Relative iron deficiency occurs when ferritin is in the normal range, but tsat is under 20 percent. Note: When the tsat is above 30 percent, and ferritin is over 500, additional iron therapy is unlikely to benefit. 

Pearl – Oral iron maybe has a bum rap.  As we have discussed before, every other day dosing improves absorption, and we may have been overstating constipation (NNC = 10).  It’s reasonable to try oral iron first (e.g. for 1 to 3 months), and transition to IV iron if the patient is not responding or develops side effects.

Pearl – ESAs have caused real harm in previous trials via increased major adverse cardiac events (MACE). Use caution in patients with uncontrolled hypertension. The goal is no longer to normalize hemoglobin, and a value of 9 to 10 gm/dL is adequate for most patients. Dr. Topf and colleagues treat recommended treating anemia based on symptoms, NOT just numbers.

Check out the NephMadness 2021 Anemia region scouting report 

Ep. #266 Acute Diarrhea with Dr. Iris Wang 

produced by Elena Gibson with Graphic by Elena Gibson

Pearl – Testing to identify a source is a mixed bag. On the one hand, many patients are better before culture results, AND…the giant PCR panels may identify harmless colonizers. On the other hand, C. diff is now in the community and should always be considered (even without classic risk factors). Thus, testing for C. diff is reasonable if diarrhea beyond 72 hours.

Pearl – We talked about dysentery, which had a very Oregon Trail feel to it. Dysentery, or bloody stools, must be differentiated from rectal outlet bleeding.  When present, it warrants a microbiologic evaluation. Testing is also indicated for diarrhea that is severe (especially if lasting beyond 72 hours), or in immunocompromised patients. 

Pearl – Post-infectious diarrhea can occur when the initial infectious insult causes erosion of the villi. Lactase lives at the top of villi, so post-infectious lactose intolerance can develop. Additionally, some patients develop post-infectious IBS.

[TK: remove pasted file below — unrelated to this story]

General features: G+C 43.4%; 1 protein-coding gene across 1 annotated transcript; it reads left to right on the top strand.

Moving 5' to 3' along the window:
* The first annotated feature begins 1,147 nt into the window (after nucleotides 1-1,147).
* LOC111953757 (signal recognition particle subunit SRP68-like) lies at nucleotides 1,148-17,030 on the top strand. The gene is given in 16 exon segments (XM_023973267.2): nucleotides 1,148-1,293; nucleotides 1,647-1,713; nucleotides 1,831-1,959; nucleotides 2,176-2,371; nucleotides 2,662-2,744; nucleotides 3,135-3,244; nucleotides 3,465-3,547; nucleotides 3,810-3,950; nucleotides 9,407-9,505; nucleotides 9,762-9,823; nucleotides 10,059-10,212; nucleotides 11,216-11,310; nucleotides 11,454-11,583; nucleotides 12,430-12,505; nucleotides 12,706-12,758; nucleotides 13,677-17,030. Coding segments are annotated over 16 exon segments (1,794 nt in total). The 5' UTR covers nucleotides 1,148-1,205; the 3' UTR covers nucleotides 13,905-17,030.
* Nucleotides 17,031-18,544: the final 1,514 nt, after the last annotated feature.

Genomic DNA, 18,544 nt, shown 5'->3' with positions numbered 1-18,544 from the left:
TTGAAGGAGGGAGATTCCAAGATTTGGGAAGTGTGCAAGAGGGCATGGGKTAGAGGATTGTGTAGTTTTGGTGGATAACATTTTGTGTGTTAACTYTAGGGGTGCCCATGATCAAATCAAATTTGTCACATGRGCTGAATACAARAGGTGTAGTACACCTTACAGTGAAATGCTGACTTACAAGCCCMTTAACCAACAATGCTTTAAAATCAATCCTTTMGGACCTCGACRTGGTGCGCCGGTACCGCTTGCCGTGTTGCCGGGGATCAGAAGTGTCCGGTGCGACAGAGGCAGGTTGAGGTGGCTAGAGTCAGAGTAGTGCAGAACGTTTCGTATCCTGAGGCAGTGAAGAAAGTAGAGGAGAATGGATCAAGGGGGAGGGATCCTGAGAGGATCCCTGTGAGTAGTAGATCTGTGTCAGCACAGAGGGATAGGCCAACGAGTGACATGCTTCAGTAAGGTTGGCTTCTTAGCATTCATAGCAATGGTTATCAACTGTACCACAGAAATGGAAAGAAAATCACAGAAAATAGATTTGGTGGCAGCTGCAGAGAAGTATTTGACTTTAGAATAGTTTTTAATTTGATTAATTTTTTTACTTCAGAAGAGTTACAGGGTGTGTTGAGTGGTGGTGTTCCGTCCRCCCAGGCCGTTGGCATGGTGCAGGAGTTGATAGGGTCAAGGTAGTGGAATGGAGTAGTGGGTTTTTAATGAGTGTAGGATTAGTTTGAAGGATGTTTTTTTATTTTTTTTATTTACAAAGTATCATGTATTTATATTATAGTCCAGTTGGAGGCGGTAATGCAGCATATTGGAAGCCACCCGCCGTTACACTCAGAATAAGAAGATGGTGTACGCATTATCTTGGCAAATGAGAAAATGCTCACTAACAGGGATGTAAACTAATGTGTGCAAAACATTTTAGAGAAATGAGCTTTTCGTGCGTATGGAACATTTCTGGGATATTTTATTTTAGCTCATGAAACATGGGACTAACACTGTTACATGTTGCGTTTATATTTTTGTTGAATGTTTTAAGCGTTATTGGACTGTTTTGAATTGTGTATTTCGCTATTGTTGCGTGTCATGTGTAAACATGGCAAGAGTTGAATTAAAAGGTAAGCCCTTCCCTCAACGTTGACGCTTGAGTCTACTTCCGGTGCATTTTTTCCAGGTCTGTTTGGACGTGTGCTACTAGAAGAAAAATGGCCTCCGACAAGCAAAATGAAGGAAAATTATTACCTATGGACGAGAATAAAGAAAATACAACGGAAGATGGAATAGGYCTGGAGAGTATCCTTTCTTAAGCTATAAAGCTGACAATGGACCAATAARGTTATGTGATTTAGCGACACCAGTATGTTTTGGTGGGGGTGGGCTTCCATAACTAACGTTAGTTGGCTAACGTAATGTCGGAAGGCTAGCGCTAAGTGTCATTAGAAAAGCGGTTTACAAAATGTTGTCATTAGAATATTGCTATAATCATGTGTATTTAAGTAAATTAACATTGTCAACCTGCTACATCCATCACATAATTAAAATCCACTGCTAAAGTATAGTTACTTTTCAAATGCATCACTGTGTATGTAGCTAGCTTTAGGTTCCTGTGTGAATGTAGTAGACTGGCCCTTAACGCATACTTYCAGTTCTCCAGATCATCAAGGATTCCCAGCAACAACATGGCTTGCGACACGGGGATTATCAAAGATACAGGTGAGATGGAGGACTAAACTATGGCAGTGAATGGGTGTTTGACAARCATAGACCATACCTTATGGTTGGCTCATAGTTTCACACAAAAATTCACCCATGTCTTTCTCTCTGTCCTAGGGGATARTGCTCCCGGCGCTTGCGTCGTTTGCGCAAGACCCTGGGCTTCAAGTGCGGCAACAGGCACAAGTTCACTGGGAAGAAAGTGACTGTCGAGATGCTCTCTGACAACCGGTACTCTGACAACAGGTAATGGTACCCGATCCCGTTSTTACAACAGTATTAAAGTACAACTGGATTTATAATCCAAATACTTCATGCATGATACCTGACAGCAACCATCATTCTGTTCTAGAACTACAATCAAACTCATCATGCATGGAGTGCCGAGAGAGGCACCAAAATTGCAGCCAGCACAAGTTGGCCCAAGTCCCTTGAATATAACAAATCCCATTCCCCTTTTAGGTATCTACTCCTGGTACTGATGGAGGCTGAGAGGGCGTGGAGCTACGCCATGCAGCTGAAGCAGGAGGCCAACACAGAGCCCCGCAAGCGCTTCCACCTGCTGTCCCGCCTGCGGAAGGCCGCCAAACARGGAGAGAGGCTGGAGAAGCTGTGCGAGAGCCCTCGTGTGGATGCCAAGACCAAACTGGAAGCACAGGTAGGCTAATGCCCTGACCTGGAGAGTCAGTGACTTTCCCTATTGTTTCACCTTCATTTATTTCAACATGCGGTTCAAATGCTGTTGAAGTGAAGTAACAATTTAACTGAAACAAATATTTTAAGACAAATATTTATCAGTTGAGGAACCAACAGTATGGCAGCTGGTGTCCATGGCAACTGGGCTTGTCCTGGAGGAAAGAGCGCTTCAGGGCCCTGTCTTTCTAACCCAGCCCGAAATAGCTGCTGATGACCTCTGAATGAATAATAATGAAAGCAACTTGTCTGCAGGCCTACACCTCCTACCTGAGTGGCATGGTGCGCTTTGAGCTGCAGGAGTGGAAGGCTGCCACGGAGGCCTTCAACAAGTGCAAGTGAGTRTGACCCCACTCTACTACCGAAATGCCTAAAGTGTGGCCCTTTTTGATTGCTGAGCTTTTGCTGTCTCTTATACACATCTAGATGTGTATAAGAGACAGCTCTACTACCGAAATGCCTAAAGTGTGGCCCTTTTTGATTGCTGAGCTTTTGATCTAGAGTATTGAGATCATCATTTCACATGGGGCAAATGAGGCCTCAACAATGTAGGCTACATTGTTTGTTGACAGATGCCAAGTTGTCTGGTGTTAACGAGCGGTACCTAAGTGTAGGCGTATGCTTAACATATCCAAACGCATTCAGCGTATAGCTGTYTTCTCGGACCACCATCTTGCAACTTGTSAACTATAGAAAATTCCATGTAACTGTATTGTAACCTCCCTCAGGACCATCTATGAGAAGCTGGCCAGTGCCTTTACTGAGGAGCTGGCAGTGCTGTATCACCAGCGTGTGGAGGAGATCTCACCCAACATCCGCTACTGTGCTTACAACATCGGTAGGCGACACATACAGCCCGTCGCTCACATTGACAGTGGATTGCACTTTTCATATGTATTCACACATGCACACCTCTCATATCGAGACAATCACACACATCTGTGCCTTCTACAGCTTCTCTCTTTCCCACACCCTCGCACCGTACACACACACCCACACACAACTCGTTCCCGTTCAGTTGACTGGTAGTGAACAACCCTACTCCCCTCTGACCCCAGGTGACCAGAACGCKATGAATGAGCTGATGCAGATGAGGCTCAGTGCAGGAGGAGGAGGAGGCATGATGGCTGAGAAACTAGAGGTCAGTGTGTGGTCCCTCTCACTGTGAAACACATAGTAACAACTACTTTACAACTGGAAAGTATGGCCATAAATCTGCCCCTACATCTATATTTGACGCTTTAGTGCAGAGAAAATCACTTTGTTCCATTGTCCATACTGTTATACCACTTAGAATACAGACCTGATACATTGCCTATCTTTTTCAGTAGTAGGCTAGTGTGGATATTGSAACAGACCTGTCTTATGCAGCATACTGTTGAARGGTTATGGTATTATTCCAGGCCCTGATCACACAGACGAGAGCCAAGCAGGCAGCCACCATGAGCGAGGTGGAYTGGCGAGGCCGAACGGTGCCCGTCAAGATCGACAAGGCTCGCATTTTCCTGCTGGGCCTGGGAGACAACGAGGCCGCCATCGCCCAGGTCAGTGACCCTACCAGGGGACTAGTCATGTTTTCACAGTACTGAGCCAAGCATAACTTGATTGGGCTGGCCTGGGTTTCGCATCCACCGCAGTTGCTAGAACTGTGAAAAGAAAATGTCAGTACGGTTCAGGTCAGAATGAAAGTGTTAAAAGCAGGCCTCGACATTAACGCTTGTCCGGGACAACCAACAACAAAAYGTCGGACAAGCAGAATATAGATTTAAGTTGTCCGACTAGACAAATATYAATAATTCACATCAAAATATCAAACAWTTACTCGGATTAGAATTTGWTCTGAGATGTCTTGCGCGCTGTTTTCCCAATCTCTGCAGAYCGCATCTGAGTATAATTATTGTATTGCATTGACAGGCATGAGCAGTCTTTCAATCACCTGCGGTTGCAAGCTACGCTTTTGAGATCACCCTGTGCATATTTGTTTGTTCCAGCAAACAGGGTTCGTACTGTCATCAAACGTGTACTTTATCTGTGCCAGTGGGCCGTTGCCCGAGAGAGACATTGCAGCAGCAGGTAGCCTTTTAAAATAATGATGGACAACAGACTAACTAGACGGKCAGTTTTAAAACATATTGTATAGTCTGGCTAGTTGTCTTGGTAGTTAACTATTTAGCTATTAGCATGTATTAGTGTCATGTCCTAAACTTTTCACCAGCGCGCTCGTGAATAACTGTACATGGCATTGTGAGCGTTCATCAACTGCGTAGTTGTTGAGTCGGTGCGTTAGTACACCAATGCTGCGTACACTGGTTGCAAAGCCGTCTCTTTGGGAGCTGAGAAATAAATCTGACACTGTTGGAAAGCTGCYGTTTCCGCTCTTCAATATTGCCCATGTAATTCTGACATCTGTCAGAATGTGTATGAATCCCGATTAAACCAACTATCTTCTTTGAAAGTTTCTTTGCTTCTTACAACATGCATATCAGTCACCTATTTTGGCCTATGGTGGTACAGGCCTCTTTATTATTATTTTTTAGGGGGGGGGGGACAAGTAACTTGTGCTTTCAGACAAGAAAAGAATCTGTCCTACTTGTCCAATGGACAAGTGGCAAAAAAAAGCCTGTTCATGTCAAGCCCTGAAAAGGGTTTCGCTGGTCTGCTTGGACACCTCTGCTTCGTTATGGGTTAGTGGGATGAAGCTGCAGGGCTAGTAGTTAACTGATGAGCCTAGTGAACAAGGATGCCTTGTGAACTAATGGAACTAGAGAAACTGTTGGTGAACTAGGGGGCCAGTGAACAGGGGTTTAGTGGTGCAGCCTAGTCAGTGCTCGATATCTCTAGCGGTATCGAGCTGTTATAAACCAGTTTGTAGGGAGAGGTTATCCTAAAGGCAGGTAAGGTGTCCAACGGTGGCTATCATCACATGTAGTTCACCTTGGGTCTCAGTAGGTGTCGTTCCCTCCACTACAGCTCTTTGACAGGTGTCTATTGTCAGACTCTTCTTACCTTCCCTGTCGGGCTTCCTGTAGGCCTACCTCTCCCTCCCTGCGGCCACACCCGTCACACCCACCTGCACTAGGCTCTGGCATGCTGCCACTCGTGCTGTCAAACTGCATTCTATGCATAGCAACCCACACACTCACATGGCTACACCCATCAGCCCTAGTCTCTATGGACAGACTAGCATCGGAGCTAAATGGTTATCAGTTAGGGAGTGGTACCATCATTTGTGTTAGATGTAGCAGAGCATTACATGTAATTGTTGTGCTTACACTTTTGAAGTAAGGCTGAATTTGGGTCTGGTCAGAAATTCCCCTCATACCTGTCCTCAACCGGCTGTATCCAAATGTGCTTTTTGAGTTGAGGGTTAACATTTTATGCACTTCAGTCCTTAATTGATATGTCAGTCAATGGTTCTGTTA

Pearl – Consult a dietician if implementing the FODMAP diet and be sure to stress that it is meant to be a temporary diet to identify problem foods. 

Pearl – Focus on hydration during acute diarrhea. Use oral rehydration (WHO solution – packets available for purchase, or mix “half a small spoon of salt and six level small spoons of sugar dissolved in one litre of safe water”) when possible. Give IV hydration if too sick for PO fluids. 

Pearl – Antidiarrheals are generally safe in adults who don’t have ileus, and are at low risk for toxic megacolon (e.g. from C. diff, or IBD). 
Pearl – Bismuth subsalicylate is antisecretory (salicylate), antimicrobial (bismuth) —DynaMed. The combo may have some anti-inflammatory action as well (per UpToDate and DynaMed). It has labeled indications for diarrhea, dyspepsia, and travelers’ diarrhea!


Listeners will review tops pearls from recent curbsiders episodes

Learning objectives

After listening to this episode listeners will…

  1. Diagnose and treat peripheral arterial disease
  2. Recall key concepts and limitations of the abdominal exam
  3. Evaluate iron status and select the appropriate treatment for iron deficiency in CKD
  4. Develop a framework to evaluate and manage acute diarrhea


Drs. Watto and Williams report no relevant financial disclosures. 


Watto MF, Williams PN. “#271 TFTC #4: PAD, Abdominal Pain, Iron Deficiency in CKD, and Acute Diarrhea”. The Curbsiders Internal Medicine Podcast. Final publishing date April 28, 2021.

CME Partner


The Curbsiders are partnering with VCU Health Continuing Education to offer FREE continuing education credits for physicians and other healthcare professionals. Visit and search for this episode to claim credit.